w . wpijuvipi
duty of the Hearst newspapers tp
submit their differences with the
union pressmen to arbitration,
and prevent all the suffering the
newspaper lockout has entailed?
Today's Hearst editorials also
cry hysterically that it is the duty
of Mayor Harrison to prevent a
street car strike.
When the Hearst papers lock
ed Out the pressmen, they called
on Mayor Harrison, but not to
prevent a strike.
At that time the Hearst papers
called on Mayor Harrison to give
them the use of the city police
force to help crush the union
pressmen. And Harrison did it.
All tHese things do not sound
very ponsistent. But the Hearst
papers never have been noted for
And perhaps the explanation of
their present inconsistency is to
be found right alongside of to
day's screaming editorials.
Perhaps the explanation lies in
a number of interviews with de
partment store heads.
All the interviews are to the
same effect that a street car
strike must be prevented, because
one would hurt business so much.
When the Hearst newspapers
locked out their pressmen, the big
department stores helped them
When the circulation of the
Hearst sheets fell to nothing at
all, the big stores continued to
advertise in these valueless
The big department stores
helped out tiie Hearst news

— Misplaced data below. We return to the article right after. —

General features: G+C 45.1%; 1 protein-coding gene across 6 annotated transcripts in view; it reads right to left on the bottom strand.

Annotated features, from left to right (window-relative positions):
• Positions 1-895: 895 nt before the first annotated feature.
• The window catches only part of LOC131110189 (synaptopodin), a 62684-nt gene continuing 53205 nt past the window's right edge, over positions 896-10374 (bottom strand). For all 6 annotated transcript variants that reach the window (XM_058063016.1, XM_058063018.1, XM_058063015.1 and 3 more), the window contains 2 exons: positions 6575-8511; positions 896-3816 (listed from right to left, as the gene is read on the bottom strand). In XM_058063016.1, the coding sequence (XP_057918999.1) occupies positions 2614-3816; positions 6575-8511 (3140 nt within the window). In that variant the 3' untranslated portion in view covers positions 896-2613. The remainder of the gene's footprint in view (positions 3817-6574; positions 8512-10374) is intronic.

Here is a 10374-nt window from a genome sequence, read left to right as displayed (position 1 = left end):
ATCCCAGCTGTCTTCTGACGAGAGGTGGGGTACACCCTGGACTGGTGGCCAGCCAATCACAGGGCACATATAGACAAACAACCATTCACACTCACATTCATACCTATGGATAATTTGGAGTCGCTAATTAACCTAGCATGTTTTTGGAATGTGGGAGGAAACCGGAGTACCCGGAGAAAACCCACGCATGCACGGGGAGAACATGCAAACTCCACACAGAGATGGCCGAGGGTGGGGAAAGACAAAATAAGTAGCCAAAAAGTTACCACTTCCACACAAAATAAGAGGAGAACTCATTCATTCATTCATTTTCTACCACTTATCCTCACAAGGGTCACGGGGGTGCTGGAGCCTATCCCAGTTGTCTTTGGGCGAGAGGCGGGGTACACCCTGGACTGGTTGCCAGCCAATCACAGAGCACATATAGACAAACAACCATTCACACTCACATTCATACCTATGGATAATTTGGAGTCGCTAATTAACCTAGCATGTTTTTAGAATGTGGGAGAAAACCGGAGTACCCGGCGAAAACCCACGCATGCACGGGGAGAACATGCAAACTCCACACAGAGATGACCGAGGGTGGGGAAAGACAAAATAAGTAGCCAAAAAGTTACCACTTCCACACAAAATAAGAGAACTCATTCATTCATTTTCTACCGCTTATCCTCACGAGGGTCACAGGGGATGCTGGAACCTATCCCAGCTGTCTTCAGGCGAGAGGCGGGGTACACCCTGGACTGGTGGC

papers in their trouble. How the
Hearst newspapers arfc helping
out the big department stores,
which are seated to death at the
prospect of a strike.
Mayor Harrison arrived in the
city this morning, and announced
with a blare of trumpets, that he
would do all he could to prevent
Harrison went into immediate
conference with International
Pres. Mahon of the street car
men's union and the local union,
Mahon told Harrison that the
street car men were becoming
impatient; that they were becom
ing more and more assured that
the frequent delays sought by the
companies were sinister.
Harrison suggested the matter '
of wages be left to an aldermanic
committee of arbitration, the
committee to include M. J. Buck
ley, city traction expert and form
er president of the local streef
car men's union.
Now the street car men are not
mqch inclined to arbitrate the
question of wages, for that is the
crux of the whole difficulty.
Both the companies and the
unions already are agreed to aH
such minor conditions as work
ing conditions. - "
It is on wages the companies
have refused to listen to any of
the demands of the" hien ; have re
fused even to consider them.
And yesterday, Pres, Busby, of
the City Railway Co., saidt
"There will be no strike. This
thing is going to be settled, let's
get down to settlement."
The union officials wete only"
.:.kt4sx .ajtfatcu, ta
xml | txt